Manage multiple repositories
By default, a Ranorex Studio project contains a single repository file that’s used automatically for each new recording module. You can manage all repository items that your modules reference in a single repository, but there are also good reasons for having multiple repositories in a single project. This chapter explains these reasons and describes how to work with multiple repositories.
In this chapter
Reasons for multiple repositories
Testing different user interfaces
Let’s say your test suite contains test cases for a web application and test cases for a user interface of a client application. In this scenario, using two repositories would make sense. One would contain the repository items for the web application, while the other would contain those for the client application. You could also separate the repository items for both applications in a single repository by using simple folders, but using two repositories is more convenient, especially when working in a team.
It’s a good idea to modularize repositories in a way similar to recording and code modules. For example, when you think about a rich client application with main menus, ribbons, or toolbars, you would create small reusable recordings for clicking UI elements in the main menu like File > Open > Handle the Open File Dialog etc.
All these reusable modules work with the main menu, the main toolbar or similar, i.e. shared controls. Therefore, it’s a good idea to also base them on a repository which exclusively represents these shared controls.
Advanced RanoreXPath Expressions
Another reason to build a separate repository could be to store advanced RanoreXPath expressions which should exclusively be used to create new actions manually instead of recording them.
Multiple testers on the same project
While working alone on a project, a single repository is often sufficient and usually won’t be an issue. However, when working with others, this can quickly result in conflicts. This can be circumvented by using multiple repositories. Also make sure to set up rules and responsibilities, like: Who may rename repository items? Who may restructure repositories? Who may delete items?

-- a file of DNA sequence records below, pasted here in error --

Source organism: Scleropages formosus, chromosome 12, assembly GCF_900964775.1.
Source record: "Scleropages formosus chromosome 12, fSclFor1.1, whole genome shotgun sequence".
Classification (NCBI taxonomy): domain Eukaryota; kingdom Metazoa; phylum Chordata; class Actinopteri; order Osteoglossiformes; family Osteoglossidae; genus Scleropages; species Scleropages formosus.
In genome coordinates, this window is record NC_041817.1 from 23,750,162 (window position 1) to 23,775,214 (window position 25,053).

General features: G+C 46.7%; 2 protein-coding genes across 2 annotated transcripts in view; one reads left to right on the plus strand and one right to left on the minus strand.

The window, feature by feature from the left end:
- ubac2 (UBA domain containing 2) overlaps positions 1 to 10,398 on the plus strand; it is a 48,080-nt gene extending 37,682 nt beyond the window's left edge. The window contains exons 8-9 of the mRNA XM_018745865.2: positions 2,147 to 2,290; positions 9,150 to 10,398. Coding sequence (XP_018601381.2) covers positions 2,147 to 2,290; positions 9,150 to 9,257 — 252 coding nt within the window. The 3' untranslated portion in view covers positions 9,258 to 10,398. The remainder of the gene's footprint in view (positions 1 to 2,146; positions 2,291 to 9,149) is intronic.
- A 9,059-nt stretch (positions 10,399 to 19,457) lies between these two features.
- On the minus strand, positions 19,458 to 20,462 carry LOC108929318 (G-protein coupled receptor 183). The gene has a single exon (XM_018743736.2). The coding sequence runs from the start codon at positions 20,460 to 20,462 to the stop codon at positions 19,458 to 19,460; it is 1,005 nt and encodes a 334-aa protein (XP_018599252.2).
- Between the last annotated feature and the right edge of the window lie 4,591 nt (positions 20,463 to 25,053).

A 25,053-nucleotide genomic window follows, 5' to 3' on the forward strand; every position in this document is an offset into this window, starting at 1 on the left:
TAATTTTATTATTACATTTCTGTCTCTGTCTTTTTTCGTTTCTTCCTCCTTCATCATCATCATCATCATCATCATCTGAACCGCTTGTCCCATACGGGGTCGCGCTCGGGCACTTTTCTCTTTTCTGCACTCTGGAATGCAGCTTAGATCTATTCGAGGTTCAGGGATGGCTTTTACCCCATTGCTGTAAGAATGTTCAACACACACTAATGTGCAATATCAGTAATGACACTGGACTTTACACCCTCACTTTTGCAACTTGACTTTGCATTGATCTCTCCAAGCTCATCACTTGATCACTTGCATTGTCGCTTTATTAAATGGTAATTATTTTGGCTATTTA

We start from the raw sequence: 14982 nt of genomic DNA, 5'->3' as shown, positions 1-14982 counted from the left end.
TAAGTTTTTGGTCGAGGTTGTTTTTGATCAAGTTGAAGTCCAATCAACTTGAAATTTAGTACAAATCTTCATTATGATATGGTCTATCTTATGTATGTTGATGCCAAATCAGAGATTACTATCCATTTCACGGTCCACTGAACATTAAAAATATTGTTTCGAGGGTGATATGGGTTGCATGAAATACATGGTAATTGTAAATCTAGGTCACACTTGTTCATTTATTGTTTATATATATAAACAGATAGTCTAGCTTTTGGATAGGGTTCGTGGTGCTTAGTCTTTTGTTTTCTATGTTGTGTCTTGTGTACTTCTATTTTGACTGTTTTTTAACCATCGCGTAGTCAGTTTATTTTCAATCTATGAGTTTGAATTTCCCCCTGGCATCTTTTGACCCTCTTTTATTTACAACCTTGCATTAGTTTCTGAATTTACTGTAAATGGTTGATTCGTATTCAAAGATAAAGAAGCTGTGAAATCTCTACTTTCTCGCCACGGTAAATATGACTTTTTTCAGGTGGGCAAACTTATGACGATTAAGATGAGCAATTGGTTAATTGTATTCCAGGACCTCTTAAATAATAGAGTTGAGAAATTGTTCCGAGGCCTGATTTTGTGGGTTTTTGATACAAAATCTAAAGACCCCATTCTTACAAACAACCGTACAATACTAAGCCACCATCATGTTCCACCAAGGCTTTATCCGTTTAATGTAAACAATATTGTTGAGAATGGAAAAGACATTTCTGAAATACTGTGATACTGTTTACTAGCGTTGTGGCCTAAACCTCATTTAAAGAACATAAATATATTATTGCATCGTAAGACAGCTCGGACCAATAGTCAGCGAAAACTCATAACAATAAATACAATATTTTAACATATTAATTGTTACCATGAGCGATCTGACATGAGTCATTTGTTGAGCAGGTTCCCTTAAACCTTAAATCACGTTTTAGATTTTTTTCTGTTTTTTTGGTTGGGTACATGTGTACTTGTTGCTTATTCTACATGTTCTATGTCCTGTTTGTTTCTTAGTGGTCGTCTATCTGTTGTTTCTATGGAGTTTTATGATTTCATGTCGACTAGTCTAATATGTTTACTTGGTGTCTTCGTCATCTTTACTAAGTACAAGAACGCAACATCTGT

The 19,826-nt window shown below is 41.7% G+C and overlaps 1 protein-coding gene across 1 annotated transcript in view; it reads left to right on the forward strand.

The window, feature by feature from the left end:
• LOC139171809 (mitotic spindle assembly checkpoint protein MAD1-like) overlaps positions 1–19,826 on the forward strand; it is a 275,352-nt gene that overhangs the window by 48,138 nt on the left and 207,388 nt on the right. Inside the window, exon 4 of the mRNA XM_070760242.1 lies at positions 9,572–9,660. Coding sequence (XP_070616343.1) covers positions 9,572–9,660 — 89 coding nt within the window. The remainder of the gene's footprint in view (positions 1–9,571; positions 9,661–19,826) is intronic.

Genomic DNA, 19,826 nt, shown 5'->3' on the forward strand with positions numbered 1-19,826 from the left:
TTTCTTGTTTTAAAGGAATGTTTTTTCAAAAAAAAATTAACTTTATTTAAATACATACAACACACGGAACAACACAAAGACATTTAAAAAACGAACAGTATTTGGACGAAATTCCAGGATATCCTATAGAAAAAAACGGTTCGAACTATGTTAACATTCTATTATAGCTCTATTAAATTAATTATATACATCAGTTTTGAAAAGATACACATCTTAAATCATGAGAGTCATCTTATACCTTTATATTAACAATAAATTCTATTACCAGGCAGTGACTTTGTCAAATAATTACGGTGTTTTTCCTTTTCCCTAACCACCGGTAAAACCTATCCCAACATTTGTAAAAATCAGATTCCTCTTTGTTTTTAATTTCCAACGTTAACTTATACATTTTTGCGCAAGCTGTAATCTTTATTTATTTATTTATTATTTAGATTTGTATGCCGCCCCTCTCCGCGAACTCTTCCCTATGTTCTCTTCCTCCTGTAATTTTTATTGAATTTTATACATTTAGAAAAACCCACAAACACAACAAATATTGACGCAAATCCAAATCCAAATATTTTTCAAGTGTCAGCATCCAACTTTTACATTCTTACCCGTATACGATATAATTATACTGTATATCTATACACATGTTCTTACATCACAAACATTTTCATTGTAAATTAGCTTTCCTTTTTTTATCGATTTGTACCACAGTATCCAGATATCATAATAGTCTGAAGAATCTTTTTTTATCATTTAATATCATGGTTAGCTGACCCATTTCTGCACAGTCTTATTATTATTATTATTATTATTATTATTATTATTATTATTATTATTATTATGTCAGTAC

Some of our customers have tests with millions of repository items. It’s quite obvious that keeping all of them in one repository would make it incredibly hard to maintain, not to mention the file size of such a repository. As your tests grow larger, think about how you can sensibly divide your repository items into different repositories to keep them maintainable and performant.
Add a new repository
Adding a new repository
In the Studio toolbar, click the Add repository button.
The repository template is preselected.
Name the repository.
- The new and empty repository is added and can be seen in the projects view.
Newly added repository file with code representation and image hosting file.
Assign a repository to a module
Once you have more than one repository, you can assign them to different recording modules. You can then use the repository items of that repository in the recording.
Currently assigned repository
The currently assigned repository is displayed in the repository’s toolbar when a recording module is opened.
Current repository assignment
The recording module
… has the repository
IntroductionRepository assigned to it.
Assigning a different repository
In the repository toolbar, click the currently assigned repository.
In the drop-down menu, click the repository you want to assign.
Assigning a different repository
The currently assigned repository. In this case, it’s the default repository.
The other available repository,
If your recording module contains actions that are linked to repository items from the currently assigned repository, you can choose to have Ranorex transfer these repository items to the newly assigned repository.